Sometimes the obvious, such as statues placed on the roof of a house, are the bling that steers your eyes away from the 16th century houses built just across the road. Welcome to Brasov (where part of my current WIP takes place 🙂 )
The region where Brasov is located, Țara Bârsei, Burzenland, was occupied between 1211 and 1225 by the Teutonic Knights, who have received its land from King Andrew II of Hungary with the sole mission of a defend the eastern border of the Hungarian Kingdom against the threat of the Cuman tribes.
Up came wood and earth forts. Remember the beginning of Bran Castle?
Soon, at the call of the order (and the promise of a free life, without taxes) more German settlers arrived in Transylvania and, of course, they built fortifications and parish churches. Remember the story of Pied Piper of Hamelin? There is a connection with Transylvania there… and that story is coming soon. Stay tuned:
If you traveled through Transylvania you would have noticed that the largest cities here have a similar layout to that of western Europe. There is a city square with the parish church and the town hall or council house (Rathaus) located in the center (of what will be known as the old town these days). And framing the central square there would have been (and still are) shops and workshops of the merchants and craftsmen, inns, sometimes even the public bath (not so much today). Further, a network of streets leaves the main market, intersected by circular secondary streets. And to frame it all, strong walls surround the city and one access gate (or two) keep everyone safe inside.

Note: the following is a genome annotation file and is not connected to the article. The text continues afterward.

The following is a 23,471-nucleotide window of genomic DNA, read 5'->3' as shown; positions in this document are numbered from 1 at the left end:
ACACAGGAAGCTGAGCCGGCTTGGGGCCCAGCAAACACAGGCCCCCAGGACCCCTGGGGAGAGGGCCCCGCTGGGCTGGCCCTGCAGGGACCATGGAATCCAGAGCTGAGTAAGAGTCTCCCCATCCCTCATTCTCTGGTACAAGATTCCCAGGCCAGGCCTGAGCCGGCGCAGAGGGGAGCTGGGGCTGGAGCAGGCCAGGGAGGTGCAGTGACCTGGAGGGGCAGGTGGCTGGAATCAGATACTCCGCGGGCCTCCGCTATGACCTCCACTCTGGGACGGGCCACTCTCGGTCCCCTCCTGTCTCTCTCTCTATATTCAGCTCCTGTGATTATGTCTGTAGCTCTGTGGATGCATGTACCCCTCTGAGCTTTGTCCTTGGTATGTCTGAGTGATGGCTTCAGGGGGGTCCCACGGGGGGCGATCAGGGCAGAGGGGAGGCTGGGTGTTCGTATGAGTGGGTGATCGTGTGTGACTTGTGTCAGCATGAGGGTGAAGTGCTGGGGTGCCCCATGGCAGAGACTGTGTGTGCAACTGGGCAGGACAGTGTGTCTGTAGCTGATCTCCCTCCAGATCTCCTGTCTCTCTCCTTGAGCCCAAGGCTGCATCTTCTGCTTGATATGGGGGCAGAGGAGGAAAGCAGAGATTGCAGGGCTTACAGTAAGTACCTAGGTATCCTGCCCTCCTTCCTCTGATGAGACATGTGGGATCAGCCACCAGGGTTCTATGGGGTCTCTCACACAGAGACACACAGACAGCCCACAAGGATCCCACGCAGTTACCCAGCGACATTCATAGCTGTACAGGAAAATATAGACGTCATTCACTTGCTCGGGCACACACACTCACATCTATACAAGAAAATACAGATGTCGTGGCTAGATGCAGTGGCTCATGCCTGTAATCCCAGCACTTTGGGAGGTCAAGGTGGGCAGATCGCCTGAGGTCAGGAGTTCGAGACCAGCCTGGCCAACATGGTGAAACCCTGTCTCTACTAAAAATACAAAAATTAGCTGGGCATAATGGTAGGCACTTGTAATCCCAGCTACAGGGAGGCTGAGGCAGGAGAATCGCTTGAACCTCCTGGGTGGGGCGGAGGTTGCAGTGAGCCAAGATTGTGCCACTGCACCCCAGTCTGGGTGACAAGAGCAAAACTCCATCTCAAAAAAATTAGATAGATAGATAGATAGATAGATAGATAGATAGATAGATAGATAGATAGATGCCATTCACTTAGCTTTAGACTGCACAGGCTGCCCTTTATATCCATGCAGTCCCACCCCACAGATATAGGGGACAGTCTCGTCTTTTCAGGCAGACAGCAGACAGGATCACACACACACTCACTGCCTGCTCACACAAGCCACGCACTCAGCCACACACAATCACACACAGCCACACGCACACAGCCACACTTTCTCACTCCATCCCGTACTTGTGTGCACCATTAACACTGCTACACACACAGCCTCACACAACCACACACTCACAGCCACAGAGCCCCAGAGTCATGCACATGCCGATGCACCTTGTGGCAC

Below: most building surrounding the City Hall square date back to the 16th century.
But quite everyone lived within the city walls?
No. For what about the local population, the one that lived here before the Teutonic Knights and the German settlers arrived?
Outside the city walls there were well developed suburbs. As only the Germans had the right to settle inside the city walls, and later the newly arrived Hungarians, the suburbs located outside the city walls were inhabited by the majority population of Transylvania, made up of Romanians. This is the case of the suburb of Şchei, up on the hill of Mount Tâmpa and outside the walls of Brasov (also known as Corona).
During the XV-XVI centuries Brasov was one of the most important cities of Transylvania. Together with its suburbs Brasov had almost 10,000 inhabitants. The commercial routes that connected Vienna with Constantinople and treading on the old Roman roads, passed through Brasov – and through Bran Pass…
More coming soon. Stay tuned.
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